Eryximachus is presented as rather pompous and pretentious throughout the Symposium, a fact which comes out through his claims of expertise and his constant desire to give the definitive word on a certain subject by making reference to medical matters. His speech is similarly awkward and pretentious, trying to speak definitively on all aspects of Love, but synthesizing these different kinds of Love in a rather unconvincing manner.

He makes two principal points, and tries to connect them with all sorts of different areas of study: one is that love is right when it gratifies those who are moderate but is wrong when it gratifies the self-indulgent; the other is that love reconciles conflicting elements. In love, a loved one should only gratify his lover if the couple are not acting self-indulgently; in medicine or music, an expert can gratify a patient or an audience by finding the right level of moderation. In love, medicine, music, the seasons, religious ritual, etc., Eryximachus also identifies discordant elements that must be reconciled. However, aside from the connection he draws between hot and cold and wet and dry in the body and in the weather, it is not clear how he means to work all these different notions of discordant elements (in a relationship, in music, in a ritual, etc.) under one coherent theory. Nor does he do much to clarify the relationship between his two main points, that proper love gratifies those who are moderate and that love reconciles opposites.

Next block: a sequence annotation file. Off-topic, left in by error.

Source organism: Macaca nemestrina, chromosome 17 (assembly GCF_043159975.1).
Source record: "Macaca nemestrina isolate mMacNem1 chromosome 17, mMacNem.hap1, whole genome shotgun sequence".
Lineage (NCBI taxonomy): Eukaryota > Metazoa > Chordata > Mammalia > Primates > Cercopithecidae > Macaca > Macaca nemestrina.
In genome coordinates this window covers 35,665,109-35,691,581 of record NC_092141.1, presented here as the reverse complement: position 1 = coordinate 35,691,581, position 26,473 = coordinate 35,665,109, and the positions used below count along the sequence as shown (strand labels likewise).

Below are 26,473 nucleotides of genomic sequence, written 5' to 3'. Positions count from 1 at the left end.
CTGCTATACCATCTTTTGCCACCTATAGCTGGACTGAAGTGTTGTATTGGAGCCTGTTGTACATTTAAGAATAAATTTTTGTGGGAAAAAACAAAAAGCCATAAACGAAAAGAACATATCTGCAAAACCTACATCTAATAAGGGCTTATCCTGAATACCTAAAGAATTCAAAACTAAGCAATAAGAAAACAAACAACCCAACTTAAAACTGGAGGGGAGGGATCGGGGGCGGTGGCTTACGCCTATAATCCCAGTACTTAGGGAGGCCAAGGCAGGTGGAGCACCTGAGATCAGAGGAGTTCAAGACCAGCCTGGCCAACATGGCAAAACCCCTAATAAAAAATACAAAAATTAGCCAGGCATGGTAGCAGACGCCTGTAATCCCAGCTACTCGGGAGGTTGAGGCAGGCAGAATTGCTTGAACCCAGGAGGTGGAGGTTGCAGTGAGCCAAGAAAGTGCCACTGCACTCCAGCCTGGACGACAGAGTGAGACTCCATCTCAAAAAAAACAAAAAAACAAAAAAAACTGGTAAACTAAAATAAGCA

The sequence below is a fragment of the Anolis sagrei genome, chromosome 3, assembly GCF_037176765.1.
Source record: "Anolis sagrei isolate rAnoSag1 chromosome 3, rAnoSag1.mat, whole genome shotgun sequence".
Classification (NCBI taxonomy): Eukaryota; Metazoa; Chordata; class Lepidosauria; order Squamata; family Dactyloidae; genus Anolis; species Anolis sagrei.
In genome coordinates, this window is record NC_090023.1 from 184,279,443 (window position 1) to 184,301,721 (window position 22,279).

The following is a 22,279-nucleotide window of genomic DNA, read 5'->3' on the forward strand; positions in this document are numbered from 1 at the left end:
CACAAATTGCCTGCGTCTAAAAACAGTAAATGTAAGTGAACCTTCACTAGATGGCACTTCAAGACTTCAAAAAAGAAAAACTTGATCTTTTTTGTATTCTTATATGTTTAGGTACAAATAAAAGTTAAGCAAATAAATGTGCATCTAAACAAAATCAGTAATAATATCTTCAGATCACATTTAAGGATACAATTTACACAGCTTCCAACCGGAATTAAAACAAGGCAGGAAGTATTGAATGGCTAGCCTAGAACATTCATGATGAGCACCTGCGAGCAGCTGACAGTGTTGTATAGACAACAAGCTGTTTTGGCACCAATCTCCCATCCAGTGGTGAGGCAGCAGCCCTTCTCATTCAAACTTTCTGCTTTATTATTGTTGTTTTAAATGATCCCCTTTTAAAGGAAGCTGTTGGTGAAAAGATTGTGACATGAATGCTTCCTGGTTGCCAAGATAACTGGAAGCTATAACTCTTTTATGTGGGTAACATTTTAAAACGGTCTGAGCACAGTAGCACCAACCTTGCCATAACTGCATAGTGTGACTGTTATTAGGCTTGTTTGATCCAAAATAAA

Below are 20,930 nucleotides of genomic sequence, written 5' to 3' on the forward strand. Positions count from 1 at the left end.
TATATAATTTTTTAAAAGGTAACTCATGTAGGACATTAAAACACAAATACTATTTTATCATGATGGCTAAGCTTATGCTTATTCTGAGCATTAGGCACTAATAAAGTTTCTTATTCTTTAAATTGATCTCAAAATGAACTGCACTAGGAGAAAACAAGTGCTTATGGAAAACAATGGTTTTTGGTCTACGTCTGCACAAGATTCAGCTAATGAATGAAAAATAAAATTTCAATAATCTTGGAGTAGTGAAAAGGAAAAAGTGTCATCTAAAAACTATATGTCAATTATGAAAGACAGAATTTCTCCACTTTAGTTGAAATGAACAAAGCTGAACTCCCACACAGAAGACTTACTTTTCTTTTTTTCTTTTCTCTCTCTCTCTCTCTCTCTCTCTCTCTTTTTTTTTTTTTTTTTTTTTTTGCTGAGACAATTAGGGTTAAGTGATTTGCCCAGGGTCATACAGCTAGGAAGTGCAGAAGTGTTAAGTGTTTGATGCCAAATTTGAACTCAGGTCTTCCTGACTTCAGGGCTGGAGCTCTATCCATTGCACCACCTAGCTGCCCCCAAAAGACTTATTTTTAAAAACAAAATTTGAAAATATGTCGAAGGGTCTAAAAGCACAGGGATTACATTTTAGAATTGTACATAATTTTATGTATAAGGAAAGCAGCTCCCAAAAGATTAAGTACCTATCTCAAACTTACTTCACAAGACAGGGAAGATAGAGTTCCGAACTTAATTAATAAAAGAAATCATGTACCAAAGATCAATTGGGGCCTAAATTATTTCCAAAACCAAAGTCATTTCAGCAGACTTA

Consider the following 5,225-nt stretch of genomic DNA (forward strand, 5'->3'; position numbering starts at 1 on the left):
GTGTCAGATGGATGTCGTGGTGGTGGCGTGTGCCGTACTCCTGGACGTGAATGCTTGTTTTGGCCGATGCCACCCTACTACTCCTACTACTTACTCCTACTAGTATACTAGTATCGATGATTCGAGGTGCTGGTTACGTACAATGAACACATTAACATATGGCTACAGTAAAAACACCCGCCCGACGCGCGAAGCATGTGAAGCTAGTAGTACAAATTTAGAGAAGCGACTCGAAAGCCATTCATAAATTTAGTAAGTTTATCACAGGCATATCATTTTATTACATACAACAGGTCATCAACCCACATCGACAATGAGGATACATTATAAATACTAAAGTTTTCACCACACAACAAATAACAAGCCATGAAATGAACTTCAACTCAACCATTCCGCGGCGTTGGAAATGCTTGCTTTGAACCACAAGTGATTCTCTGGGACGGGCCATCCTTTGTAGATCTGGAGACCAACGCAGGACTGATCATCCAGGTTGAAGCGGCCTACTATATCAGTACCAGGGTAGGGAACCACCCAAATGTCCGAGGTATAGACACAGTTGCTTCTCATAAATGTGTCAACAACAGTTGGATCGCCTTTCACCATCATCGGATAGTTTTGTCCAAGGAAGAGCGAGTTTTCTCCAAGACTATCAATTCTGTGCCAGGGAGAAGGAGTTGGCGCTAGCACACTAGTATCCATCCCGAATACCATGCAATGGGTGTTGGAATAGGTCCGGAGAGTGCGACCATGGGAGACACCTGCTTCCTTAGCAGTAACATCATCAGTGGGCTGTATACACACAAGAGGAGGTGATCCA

Eryximachus' speech is not totally without merit, nor is it considerably worse than the speeches that have preceded it. In particular, it widens even further the scope of the discussion. While Pausanias expands on Phaedrus' speech by introducing the question of virtue, Eryximachus expands upon Pausanias by extending the realm of Love to cover far more than just interpersonal relationships. We might want to begin asking, however, if we are discussing only Love here. Is "love" the right word for the kinds of harmonies that Eryximachus is describing? This could bring us back to the question of whether Eryximachus has really identified any particular feature or connection that can draw together his many examples.

We should also note the emphasis Eryximachus places on order, and the role it plays in love. Eryximachus, as a doctor, occupies himself with creating order in the human body. He is also interested in creating an ordered symposium: he is the one who suggests that each guest make a speech. His conception of love also sees order as a driving principle, as order must reign over disparate elements if there is to be love. We could see the disorder in Aristophanes' bout of the hiccups, and the sneezing needed to cure it, as undermining Eryximachus' point. The bout of hiccups could also be explained away as a device to place Eryximachus' speech before Aristophanes' more interesting speech, even though Aristophanes is the next in order.

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